Agoracom Blog

Eric Coffin – Keynote Presentation: Interest Rates and Currencies Driving Metals Markets

Posted by AGORACOM at 11:00 AM on Thursday, December 3rd, 2009


Please find enclosed our lunch hour keynote presentation for The AGORACOM Online Gold & Commodities Conference. Eric Coffin, Co-Producer of The Hard Rock Analyst Publications, delivers a fantastic presentation titled “Interest Rates and Currencies Driving Metals Markets”.  During his presentation, Eric efficiently covers the reasons behind our global economic issues but – more importantly – spends most of his time answering the biggest question on all our minds … “so now what?”.

His methodical, detailed yet layman appealing presentation illustrates exactly why Coffin and his brother were awarded the Cambridge House Award for Market Analysis in 2007.

Please click on the image below to launch the presentation in a new browser window. The presentation will not launch prior to 1:00 PM EST. Upon completion of the interview, close the window and return here to post your questions and comments. To do so, please click on the “Comments” button at the bottom of this post.

CONFERENCE LINKS: Home PagePresenting CompaniesKeynote SpeakersConference Schedule

Eric Coffin - Opening Slide



Responsible for the “financial analysis” side of HRA, Eric has a degree in Corporate and Investment Finance. He has extensive experience in merger and acquisitions and small company financing and promotion. For many years he tracked the financial performance and funding of all exchange listed Canadian mining companies and has helped with the formation of several successful exploration ventures.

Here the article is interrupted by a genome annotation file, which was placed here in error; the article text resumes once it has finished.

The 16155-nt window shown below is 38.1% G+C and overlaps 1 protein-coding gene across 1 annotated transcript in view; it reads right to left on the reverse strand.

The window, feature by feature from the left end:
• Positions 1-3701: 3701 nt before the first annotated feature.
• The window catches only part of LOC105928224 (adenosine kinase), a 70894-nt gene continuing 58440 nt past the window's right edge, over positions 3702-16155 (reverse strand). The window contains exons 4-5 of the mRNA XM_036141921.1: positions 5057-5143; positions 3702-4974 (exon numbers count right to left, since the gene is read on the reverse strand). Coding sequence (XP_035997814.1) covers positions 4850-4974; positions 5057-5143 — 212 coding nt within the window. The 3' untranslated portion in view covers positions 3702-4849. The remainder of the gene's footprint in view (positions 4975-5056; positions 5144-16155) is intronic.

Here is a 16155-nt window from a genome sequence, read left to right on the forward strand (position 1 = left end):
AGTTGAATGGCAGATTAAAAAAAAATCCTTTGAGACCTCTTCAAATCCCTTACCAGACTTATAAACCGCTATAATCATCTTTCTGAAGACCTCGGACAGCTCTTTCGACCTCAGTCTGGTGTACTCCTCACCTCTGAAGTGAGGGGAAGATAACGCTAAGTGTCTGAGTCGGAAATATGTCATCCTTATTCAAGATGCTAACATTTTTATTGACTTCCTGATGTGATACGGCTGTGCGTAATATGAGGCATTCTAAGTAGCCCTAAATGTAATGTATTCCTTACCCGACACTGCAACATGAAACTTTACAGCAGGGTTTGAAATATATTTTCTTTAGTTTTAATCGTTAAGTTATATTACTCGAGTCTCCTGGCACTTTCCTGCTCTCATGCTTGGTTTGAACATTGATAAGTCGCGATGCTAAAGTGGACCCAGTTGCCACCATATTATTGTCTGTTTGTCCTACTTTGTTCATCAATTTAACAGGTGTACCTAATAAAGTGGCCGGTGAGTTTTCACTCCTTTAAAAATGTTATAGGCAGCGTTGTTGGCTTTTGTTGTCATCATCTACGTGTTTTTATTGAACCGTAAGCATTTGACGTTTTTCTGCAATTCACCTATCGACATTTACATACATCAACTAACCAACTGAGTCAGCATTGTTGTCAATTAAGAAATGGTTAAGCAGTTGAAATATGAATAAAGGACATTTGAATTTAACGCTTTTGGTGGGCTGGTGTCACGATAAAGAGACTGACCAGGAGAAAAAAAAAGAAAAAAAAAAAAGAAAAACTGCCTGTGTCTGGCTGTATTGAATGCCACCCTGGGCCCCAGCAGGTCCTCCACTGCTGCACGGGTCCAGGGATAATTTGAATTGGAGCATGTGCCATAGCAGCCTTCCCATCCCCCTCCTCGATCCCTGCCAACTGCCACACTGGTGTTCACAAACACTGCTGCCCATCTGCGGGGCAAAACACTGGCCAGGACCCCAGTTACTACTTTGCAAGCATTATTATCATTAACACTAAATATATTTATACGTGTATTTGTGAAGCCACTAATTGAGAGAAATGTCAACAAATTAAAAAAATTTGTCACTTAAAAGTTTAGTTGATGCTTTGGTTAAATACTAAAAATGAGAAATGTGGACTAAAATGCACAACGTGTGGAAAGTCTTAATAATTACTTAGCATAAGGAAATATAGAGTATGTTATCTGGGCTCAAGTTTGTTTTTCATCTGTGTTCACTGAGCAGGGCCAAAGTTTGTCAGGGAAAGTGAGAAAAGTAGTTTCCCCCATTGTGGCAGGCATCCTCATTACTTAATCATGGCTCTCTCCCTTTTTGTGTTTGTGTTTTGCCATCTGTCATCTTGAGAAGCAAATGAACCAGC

Eric Coffin is one of the most respected resource market commentators in the industry. Eric and his brother David produce the Hard Rock Analyst publications, newsletters that focus on metals explorers, developers and producers as well as metals and equity markets in general.

Eric reviews data from hundreds of companies seeking strong management and finance teams in undiscovered companies for HRA’s readers. In 2007, they were awarded the Cambridge House Award for Market Analysis.

Eric has been interviewed on CBC Television’s Business News, as well as, national and local radio throughout North America for his opinions on resource trends. He is a frequent contributor to several third party publications and a number of resource, gold, metals and market related Internet sites.

He regularly speaks at a number of North American gold and resource conferences. He was one of the first analysts to point out the disastrous effects of gold hedging and gold loan capital financing (1997) and to predict the start of the current secular bull market in commodities based on the movement of the US Dollar (2001) and the acceleration of growth in Asia and India.


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8 Responses to “Eric Coffin – Keynote Presentation: Interest Rates and Currencies Driving Metals Markets”

  1. cwallace says:

    Wow- outstanding.
    Thank you for coming back and answering so thoughtfully. You’ve summed up a complex idea very well.
    all the best

  2. Eric Coffin says:

    Thanks for the compliment.

    Bernanke effectively declared an end, or at least the beginning of the end, of QE in October. That wasn’t a big shock becuase the program should be governed by the TARP limits of 700 billion in bond purchases which the Fed was rapidly closing in on. It has some other ways to play in the market and we might see some of that going forward.